In this article, I propose the notion of “bodyscapes” as a way to understand the connections between the processes of globalization and the emerging forms of social violence in Mexico. A bodyscape enables us to explore the specific locus of the body within the social processes that begin or transform globalization. I have selected three extreme bodyscapes to analyze in this text: the serial murders of women in Ciudad Juárez, decapitations related to drug trafficking, and the mutilations suffered by certain migrants as they travel through Mexico to the United States. These bodyscapes enable me to postulate the notion of negative anatomo-politics, which I understand as the coordination of the disciplinary effects and social control of an abnormalization strategy that works through new uses of social violence and an unsymbolizable residue: “cruelty” with no ideological or utilitarian basis. I hold that the lack of a utilitarian basis is a power strategy linked to cruelty that seeks to make various social groups vulnerable, such as women, indigenous people, and young adults, through extreme violence and overall impunity.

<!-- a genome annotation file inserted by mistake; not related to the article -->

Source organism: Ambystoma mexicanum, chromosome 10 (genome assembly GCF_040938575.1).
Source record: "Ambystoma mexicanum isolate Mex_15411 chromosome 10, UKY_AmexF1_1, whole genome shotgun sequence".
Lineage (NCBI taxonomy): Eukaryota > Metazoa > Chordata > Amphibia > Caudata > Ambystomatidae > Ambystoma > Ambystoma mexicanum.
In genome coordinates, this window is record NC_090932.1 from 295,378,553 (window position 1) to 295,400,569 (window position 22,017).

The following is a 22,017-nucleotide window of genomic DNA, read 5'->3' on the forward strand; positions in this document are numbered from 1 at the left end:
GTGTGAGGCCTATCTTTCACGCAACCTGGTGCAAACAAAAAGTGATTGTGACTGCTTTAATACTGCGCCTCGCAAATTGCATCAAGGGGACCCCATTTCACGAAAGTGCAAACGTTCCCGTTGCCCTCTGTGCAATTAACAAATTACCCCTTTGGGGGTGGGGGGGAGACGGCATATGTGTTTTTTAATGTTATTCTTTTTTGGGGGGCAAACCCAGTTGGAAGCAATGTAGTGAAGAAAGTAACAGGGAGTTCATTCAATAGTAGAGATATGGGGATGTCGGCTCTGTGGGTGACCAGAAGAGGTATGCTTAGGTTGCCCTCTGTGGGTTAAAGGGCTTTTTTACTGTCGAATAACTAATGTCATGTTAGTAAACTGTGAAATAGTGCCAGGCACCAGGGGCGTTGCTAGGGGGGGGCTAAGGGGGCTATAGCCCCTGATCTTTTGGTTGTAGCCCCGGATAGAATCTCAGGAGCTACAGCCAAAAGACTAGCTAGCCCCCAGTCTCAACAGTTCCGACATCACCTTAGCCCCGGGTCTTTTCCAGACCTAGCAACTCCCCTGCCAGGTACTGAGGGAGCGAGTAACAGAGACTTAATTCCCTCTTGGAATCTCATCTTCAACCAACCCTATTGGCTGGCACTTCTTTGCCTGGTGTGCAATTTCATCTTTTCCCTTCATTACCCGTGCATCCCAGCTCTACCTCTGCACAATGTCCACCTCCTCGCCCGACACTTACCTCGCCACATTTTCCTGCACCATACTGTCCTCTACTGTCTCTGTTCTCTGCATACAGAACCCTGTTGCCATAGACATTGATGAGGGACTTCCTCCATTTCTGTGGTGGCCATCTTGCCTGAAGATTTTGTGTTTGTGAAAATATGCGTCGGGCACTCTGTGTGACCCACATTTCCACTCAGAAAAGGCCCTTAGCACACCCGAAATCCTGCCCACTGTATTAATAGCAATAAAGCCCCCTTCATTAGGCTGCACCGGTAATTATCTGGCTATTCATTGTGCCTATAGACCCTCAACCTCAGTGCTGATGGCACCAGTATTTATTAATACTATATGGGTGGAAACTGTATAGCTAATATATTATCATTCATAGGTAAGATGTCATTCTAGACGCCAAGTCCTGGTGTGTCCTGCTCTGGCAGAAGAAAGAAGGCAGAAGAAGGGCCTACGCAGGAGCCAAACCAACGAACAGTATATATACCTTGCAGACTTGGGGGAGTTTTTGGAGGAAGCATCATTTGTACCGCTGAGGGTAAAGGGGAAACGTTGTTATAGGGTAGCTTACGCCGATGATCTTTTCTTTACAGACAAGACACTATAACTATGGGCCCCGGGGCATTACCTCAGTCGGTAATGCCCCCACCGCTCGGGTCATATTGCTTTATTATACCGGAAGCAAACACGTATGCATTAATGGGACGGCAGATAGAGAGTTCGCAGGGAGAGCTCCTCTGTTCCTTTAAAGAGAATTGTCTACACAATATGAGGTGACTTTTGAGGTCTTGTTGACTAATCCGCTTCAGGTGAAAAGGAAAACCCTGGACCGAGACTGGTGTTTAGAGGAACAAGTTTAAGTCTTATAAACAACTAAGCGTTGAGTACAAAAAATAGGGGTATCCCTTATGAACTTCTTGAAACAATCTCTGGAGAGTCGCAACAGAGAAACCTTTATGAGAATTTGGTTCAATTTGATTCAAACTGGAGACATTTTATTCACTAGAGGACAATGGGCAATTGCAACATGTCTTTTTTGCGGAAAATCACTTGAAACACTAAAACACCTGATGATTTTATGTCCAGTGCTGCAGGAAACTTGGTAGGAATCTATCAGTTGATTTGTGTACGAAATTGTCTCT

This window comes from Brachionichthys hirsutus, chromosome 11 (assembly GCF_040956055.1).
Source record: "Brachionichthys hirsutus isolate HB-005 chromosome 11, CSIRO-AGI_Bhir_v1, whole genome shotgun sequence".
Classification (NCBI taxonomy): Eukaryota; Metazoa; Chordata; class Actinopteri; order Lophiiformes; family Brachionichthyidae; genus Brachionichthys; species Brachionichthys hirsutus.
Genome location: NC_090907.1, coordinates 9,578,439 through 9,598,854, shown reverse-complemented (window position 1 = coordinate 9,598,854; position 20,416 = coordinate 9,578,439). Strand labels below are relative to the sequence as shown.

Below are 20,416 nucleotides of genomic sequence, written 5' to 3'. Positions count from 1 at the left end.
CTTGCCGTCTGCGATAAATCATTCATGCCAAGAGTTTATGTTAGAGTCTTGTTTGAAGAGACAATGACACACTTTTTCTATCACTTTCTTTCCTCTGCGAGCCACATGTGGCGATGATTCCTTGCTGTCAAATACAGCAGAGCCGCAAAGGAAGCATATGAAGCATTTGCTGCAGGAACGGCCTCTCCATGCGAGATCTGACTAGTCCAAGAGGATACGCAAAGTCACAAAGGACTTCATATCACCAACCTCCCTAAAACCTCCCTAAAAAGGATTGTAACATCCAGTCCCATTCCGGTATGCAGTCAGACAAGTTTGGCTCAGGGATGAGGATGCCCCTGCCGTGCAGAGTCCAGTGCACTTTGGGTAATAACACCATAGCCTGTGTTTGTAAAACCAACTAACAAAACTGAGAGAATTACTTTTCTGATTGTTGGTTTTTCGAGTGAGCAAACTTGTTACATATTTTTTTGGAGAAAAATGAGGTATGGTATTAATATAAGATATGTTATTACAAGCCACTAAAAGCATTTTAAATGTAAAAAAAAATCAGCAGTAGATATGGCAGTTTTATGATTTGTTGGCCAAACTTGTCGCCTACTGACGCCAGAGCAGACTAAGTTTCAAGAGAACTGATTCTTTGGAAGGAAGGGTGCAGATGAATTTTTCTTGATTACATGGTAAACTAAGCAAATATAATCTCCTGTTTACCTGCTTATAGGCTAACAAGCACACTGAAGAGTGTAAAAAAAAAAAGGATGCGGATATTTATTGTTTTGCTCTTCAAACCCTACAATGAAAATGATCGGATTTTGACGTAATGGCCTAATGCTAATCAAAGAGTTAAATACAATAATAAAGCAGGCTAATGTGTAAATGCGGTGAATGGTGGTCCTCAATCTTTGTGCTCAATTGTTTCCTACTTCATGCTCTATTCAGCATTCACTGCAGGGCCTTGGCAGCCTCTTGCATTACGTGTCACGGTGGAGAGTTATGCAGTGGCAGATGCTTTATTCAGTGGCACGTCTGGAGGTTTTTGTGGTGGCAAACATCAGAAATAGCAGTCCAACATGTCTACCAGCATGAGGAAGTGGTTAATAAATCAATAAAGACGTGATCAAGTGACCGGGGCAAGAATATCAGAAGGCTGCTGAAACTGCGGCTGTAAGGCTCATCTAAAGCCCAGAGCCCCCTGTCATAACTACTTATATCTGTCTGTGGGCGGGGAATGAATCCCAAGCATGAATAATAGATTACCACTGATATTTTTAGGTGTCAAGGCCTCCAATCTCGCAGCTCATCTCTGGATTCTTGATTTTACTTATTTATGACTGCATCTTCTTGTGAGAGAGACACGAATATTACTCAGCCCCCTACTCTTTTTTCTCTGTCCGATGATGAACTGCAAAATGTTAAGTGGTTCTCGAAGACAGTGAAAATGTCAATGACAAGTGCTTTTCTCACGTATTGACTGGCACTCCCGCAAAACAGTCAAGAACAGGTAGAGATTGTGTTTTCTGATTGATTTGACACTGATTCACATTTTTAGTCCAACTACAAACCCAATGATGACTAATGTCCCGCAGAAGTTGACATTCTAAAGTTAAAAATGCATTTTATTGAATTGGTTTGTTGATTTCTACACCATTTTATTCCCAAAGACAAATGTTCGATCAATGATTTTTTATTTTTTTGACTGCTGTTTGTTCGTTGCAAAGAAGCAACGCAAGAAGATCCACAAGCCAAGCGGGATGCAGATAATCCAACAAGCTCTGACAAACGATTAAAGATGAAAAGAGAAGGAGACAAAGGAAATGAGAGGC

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Rodrigo Parrini; Bodyscapes: Globalization, Corporeal Politics, and Violence in Mexico. Social Text 1 September 2010; 28 (3 (104)): 67–89. doi: https://doi.org/10.1215/01642472-2010-004
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